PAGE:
On a gray industrial block in north-west Seattle, the lights are already turned on in a constructing that has no identify. That is set to be Amazon’s new grocery retailer, one in every of two that may open quickly in its residence city, marking the retailer’s first step into bodily shops for grocery and comfort gadgets.
Will probably be something however your typical comfort retailer, nevertheless. The shop features round a drive-in idea, and options a big tilted awning that provides it the air of a Nineteen Fifties drive-in diner. Clients who come right here won’t browse the aisles — they may order their items on-line prematurely, then keep of their automotive whereas their groceries are introduced out to them.
Amazon’s transfer into bricks-and-mortar retailers marks a dramatic departure from its on-line-solely technique, whose success has made the corporate one of the useful companies on the earth. It additionally underscores a key new aim, one which has up to now proved elusive: mastering the grocery market.
The corporate has been increasing its grocery supply programme, Amazon Recent. It has greater than doubled its footprint this yr and expanded to 17 markets, together with London, but Amazon controls simply 1 per cent of the $800bn US grocery market, in line with estimates from Cowen and Firm.
“Grocery is the corporate’s largest potential for income upside,” says John Blackledge, a Cowen analyst. He estimates that Amazon’s meals and drinks gross sales might develop from $9bn this yr, to $23bn in 5 years, making it one of many prime 10 grocers within the US.
This might spell robust competitors for Amazon rivals comparable to Walmart, which controls a fifth of the US meals and beverage market, in addition to smaller gamers corresponding to Kroger and Albertson’s. Walmart is struggling to seek out progress in its grocery gross sales, which fell 2 per cent in October in contrast with the earlier yr, in response to a shopper survey by Cowen. Amazon’s grocery gross sales grew 12 per cent in the identical interval.
Amazon’s experiments with bodily shops come at a time when its hovering general gross sales give it room to check out new methods. Up to now 12 months, Amazon’s gross sales rose to $117bn (excluding Amazon Net Providers), up 25 per cent from the identical interval a yr earlier — vastly outpacing the expansion of the US on-line retail market.
Regardless of this, greater than eighty per cent of US retail gross sales stay offline, and people conversant in the corporate’s considering say Amazon is on the lookout for new methods to get a bit of such gross sales.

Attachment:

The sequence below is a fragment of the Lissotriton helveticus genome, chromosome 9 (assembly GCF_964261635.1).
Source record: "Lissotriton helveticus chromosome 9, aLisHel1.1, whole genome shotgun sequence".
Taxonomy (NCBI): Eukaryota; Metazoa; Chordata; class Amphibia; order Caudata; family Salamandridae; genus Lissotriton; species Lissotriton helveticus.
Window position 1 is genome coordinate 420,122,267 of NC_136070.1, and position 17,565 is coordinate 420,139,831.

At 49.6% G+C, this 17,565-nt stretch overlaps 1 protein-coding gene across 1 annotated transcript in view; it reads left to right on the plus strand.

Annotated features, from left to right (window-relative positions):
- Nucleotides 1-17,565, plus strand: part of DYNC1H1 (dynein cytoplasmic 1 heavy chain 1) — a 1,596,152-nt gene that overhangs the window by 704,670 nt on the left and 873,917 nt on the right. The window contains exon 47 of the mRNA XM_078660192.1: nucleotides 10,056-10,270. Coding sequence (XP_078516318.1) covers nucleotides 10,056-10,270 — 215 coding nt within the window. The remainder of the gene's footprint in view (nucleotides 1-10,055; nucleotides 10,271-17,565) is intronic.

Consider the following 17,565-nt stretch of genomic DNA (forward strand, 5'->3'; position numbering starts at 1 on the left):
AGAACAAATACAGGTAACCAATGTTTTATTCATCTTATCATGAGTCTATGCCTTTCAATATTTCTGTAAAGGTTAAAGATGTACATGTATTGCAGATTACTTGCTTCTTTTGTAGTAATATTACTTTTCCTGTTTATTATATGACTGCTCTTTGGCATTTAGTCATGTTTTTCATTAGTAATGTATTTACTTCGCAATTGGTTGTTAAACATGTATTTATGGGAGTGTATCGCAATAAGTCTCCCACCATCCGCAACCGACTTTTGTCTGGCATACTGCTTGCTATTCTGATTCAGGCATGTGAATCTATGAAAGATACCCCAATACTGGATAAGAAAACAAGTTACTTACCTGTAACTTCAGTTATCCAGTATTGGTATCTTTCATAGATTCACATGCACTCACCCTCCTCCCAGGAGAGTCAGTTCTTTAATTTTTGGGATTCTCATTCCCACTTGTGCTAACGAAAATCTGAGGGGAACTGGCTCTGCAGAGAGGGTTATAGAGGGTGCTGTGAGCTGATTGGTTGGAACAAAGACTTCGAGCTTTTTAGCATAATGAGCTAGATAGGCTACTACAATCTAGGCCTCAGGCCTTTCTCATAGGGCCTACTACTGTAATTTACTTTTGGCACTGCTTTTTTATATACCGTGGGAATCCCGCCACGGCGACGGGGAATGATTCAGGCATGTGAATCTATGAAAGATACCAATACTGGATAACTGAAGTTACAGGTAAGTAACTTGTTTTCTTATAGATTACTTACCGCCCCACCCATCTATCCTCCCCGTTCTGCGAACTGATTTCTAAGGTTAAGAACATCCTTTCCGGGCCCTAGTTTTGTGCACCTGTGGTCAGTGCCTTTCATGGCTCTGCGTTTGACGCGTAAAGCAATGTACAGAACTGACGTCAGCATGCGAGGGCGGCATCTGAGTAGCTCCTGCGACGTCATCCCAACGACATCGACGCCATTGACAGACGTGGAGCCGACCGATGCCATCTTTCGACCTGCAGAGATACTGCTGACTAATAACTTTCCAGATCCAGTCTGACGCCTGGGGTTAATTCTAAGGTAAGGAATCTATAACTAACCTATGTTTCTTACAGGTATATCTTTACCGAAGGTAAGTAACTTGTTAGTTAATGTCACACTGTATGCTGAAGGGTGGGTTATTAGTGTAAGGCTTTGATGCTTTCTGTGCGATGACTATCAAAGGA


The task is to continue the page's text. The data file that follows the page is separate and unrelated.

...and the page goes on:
“You’ll be able to solely develop quicker than the marketplace for so lengthy earlier than the regulation of huge numbers catches up with you,” says Scott Jacobson, a former product supervisor at Amazon, now a managing director at Madrona Enterprise Group. “You must go after a number of totally different markets — and this can be a totally different market.”
[Amazon has] constructed up such a big bodily [logistics] infrastructure, it’s a query of how do they maximise using that infrastructure?
Though groceries are a notoriously low-margin enterprise, consumers have a tendency to buy gadgets extra incessantly than some other class. This makes it extremely fascinating from Amazon’s viewpoint, as the corporate works to get customers ever extra hooked on its Prime membership service, which might in future embrace groceries, and to cross-promote different gadgets to grocery buyers.
Mark Mahaney, analyst at RBC, factors out that Amazon’s retail margins are already within the low single digits, and thus not dramatically totally different from typical working margins within the grocery enterprise.
“They’ve a core competency in bodily logistics and distribution” that may simply be utilized to groceries, he factors out. “They’ve constructed up such a big bodily [logistics] infrastructure, it’s a query of how do they maximise using that infrastructure?”
Amazon has been investing closely to convey its logistics infrastructure deeper into city centres and nearer to its clients by constructing a community of smaller warehouses near metropolis centres. These function bases for Amazon’s one-hour and two-hour supply programme, Prime Now, which has expanded to greater than two dozen US cities, in addition to London and Paris.
The brand new drive-in shops might construct off these Prime Now warehouses, which already embrace a restricted number of groceries. These acquainted with the corporate’s considering say the decide-up shops might dramatically scale back the supply prices of a recent grocery service, which is especially costly due to refrigeration wants.
A one-yr subscription to Amazon Recent, the corporate’s grocery supply service, presently prices $15 a month. Amazon declined to reply questions on its new shops for this piece.
Analysts warning that the drive-in grocery shops are nonetheless an experiment at this level. “Do I anticipate them to arrange a sequence of bodily retail shops? Completely not,” says Mr Mahaney.
Nevertheless, the corporate has lately beginning growing its brick-and-mortar presence in different areas too. Amazon opened its first bodily bookstore a yr in the past, in Seattle. It has since opened two extra, in Portland and in San Diego, with a fourth set to open in Chicago subsequent yr.
Analysts anticipate that it is just a matter of time earlier than Amazon begins testing out bricks-and-mortar methods in different areas, beginning with attire. Amazon has already upended the normal retail market with the success of its on-line mannequin, and now it’s trying to take the struggle nearer to its rivals’ house turf.